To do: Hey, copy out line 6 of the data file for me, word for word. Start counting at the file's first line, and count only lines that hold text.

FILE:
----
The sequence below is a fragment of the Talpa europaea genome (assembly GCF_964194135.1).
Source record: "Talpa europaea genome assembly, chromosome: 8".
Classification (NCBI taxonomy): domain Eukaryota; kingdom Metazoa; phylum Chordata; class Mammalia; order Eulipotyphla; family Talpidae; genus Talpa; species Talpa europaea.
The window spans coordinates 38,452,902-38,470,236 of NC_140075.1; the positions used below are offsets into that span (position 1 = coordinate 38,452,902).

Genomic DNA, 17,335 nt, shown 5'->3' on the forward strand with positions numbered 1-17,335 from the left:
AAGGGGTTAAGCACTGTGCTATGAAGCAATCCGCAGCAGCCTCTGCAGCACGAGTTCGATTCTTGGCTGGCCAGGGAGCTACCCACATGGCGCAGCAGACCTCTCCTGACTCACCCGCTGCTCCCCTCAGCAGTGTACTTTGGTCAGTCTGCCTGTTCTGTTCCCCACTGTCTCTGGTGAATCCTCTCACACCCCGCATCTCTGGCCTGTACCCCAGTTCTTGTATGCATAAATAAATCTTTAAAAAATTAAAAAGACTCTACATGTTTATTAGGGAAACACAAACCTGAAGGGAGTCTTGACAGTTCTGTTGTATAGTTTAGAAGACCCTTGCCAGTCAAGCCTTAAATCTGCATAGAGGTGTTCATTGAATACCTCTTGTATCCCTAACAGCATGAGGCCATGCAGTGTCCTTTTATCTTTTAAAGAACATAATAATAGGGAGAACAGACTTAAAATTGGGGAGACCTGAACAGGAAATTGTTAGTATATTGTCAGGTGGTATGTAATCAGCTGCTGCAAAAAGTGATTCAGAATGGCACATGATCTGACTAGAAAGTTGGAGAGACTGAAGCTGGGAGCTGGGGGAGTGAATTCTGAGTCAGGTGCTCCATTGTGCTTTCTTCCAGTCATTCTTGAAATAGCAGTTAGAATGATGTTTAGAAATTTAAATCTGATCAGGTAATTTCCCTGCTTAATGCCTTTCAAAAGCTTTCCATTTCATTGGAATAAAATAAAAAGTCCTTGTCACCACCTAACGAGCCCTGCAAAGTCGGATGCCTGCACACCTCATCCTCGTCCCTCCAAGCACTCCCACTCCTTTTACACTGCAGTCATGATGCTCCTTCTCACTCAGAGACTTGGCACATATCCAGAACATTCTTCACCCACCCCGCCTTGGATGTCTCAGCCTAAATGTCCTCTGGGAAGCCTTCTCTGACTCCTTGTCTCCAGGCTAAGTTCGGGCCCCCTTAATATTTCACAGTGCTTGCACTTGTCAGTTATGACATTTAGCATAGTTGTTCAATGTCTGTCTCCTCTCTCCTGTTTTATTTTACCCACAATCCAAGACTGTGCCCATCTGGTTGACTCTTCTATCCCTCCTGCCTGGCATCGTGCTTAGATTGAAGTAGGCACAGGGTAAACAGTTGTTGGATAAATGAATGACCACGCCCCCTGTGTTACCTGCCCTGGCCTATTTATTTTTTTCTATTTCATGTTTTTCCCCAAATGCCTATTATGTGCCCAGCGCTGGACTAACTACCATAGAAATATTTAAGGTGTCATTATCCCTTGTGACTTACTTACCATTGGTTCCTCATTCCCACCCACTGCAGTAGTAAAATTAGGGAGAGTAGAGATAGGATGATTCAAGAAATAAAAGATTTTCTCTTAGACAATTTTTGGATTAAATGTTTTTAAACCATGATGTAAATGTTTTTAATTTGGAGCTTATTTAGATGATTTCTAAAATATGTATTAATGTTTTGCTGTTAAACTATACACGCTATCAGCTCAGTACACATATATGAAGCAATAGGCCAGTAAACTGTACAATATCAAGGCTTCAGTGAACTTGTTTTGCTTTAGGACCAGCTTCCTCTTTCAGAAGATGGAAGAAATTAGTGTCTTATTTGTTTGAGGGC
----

AAGGGGTTAAGCACTGTGCTATGAAGCAATCCGCAGCAGCCTCTGCAGCACGAGTTCGATTCTTGGCTGGCCAGGGAGCTACCCACATGGCGCAGCAGACCTCTCCTGACTCACCCGCTGCTCCCCTCAGCAGTGTACTTTGGTCAGTCTGCCTGTTCTGTTCCCCACTGTCTCTGGTGAATCCTCTCACACCCCGCATCTCTGGCCTGTACCCCAGTTCTTGTATGCATAAATAAATCTTTAAAAAATTAAAAAGACTCTACATGTTTATTAGGGAAACACAAACCTGAAGGGAGTCTTGACAGTTCTGTTGTATAGTTTAGAAGACCCTTGCCAGTCAAGCCTTAAATCTGCATAGAGGTGTTCATTGAATACCTCTTGTATCCCTAACAGCATGAGGCCATGCAGTGTCCTTTTATCTTTTAAAGAACATAATAATAGGGAGAACAGACTTAAAATTGGGGAGACCTGAACAGGAAATTGTTAGTATATTGTCAGGTGGTATGTAATCAGCTGCTGCAAAAAGTGATTCAGAATGGCACATGATCTGACTAGAAAGTTGGAGAGACTGAAGCTGGGAGCTGGGGGAGTGAATTCTGAGTCAGGTGCTCCATTGTGCTTTCTTCCAGTCATTCTTGAAATAGCAGTTAGAATGATGTTTAGAAATTTAAATCTGATCAGGTAATTTCCCTGCTTAATGCCTTTCAAAAGCTTTCCATTTCATTGGAATAAAATAAAAAGTCCTTGTCACCACCTAACGAGCCCTGCAAAGTCGGATGCCTGCACACCTCATCCTCGTCCCTCCAAGCACTCCCACTCCTTTTACACTGCAGTCATGATGCTCCTTCTCACTCAGAGACTTGGCACATATCCAGAACATTCTTCACCCACCCCGCCTTGGATGTCTCAGCCTAAATGTCCTCTGGGAAGCCTTCTCTGACTCCTTGTCTCCAGGCTAAGTTCGGGCCCCCTTAATATTTCACAGTGCTTGCACTTGTCAGTTATGACATTTAGCATAGTTGTTCAATGTCTGTCTCCTCTCTCCTGTTTTATTTTACCCACAATCCAAGACTGTGCCCATCTGGTTGACTCTTCTATCCCTCCTGCCTGGCATCGTGCTTAGATTGAAGTAGGCACAGGGTAAACAGTTGTTGGATAAATGAATGACCACGCCCCCTGTGTTACCTGCCCTGGCCTATTTATTTTTTTCTATTTCATGTTTTTCCCCAAATGCCTATTATGTGCCCAGCGCTGGACTAACTACCATAGAAATATTTAAGGTGTCATTATCCCTTGTGACTTACTTACCATTGGTTCCTCATTCCCACCCACTGCAGTAGTAAAATTAGGGAGAGTAGAGATAGGATGATTCAAGAAATAAAAGATTTTCTCTTAGACAATTTTTGGATTAAATGTTTTTAAACCATGATGTAAATGTTTTTAATTTGGAGCTTATTTAGATGATTTCTAAAATATGTATTAATGTTTTGCTGTTAAACTATACACGCTATCAGCTCAGTACACATATATGAAGCAATAGGCCAGTAAACTGTACAATATCAAGGCTTCAGTGAACTTGTTTTGCTTTAGGACCAGCTTCCTCTTTCAGAAGATGGAAGAAATTAGTGTCTTATTTGTTTGAGGGC